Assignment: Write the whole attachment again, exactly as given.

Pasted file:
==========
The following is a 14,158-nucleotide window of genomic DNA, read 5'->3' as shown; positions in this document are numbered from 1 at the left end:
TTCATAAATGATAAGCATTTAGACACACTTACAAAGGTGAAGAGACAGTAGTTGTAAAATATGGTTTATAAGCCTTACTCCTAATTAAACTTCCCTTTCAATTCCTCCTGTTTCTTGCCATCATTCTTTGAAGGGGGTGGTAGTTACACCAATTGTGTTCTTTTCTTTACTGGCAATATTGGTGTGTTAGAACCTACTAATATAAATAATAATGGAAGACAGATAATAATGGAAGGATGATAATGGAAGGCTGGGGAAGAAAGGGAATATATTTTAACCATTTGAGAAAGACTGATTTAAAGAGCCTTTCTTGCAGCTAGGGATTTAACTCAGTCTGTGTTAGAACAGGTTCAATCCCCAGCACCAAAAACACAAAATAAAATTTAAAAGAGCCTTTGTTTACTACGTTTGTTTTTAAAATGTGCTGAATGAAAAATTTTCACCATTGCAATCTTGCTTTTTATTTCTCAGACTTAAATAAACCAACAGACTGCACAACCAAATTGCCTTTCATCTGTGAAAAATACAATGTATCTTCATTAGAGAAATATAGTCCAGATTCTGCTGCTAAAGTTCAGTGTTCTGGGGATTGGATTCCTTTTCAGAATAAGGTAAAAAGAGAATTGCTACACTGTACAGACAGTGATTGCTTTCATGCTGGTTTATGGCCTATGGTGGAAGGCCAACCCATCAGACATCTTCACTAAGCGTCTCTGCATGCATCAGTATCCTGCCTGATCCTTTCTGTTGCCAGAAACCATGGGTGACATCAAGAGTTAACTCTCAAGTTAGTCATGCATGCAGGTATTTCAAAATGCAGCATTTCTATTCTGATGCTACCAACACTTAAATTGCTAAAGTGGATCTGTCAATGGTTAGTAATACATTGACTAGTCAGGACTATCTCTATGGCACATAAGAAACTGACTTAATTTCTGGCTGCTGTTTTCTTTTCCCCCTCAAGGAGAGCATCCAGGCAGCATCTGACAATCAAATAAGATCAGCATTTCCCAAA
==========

The following is a 14,158-nucleotide window of genomic DNA, read 5'->3' as shown; positions in this document are numbered from 1 at the left end:
TTCATAAATGATAAGCATTTAGACACACTTACAAAGGTGAAGAGACAGTAGTTGTAAAATATGGTTTATAAGCCTTACTCCTAATTAAACTTCCCTTTCAATTCCTCCTGTTTCTTGCCATCATTCTTTGAAGGGGGTGGTAGTTACACCAATTGTGTTCTTTTCTTTACTGGCAATATTGGTGTGTTAGAACCTACTAATATAAATAATAATGGAAGACAGATAATAATGGAAGGATGATAATGGAAGGCTGGGGAAGAAAGGGAATATATTTTAACCATTTGAGAAAGACTGATTTAAAGAGCCTTTCTTGCAGCTAGGGATTTAACTCAGTCTGTGTTAGAACAGGTTCAATCCCCAGCACCAAAAACACAAAATAAAATTTAAAAGAGCCTTTGTTTACTACGTTTGTTTTTAAAATGTGCTGAATGAAAAATTTTCACCATTGCAATCTTGCTTTTTATTTCTCAGACTTAAATAAACCAACAGACTGCACAACCAAATTGCCTTTCATCTGTGAAAAATACAATGTATCTTCATTAGAGAAATATAGTCCAGATTCTGCTGCTAAAGTTCAGTGTTCTGGGGATTGGATTCCTTTTCAGAATAAGGTAAAAAGAGAATTGCTACACTGTACAGACAGTGATTGCTTTCATGCTGGTTTATGGCCTATGGTGGAAGGCCAACCCATCAGACATCTTCACTAAGCGTCTCTGCATGCATCAGTATCCTGCCTGATCCTTTCTGTTGCCAGAAACCATGGGTGACATCAAGAGTTAACTCTCAAGTTAGTCATGCATGCAGGTATTTCAAAATGCAGCATTTCTATTCTGATGCTACCAACACTTAAATTGCTAAAGTGGATCTGTCAATGGTTAGTAATACATTGACTAGTCAGGACTATCTCTATGGCACATAAGAAACTGACTTAATTTCTGGCTGCTGTTTTCTTTTCCCCCTCAAGGAGAGCATCCAGGCAGCATCTGACAATCAAATAAGATCAGCATTTCCCAAA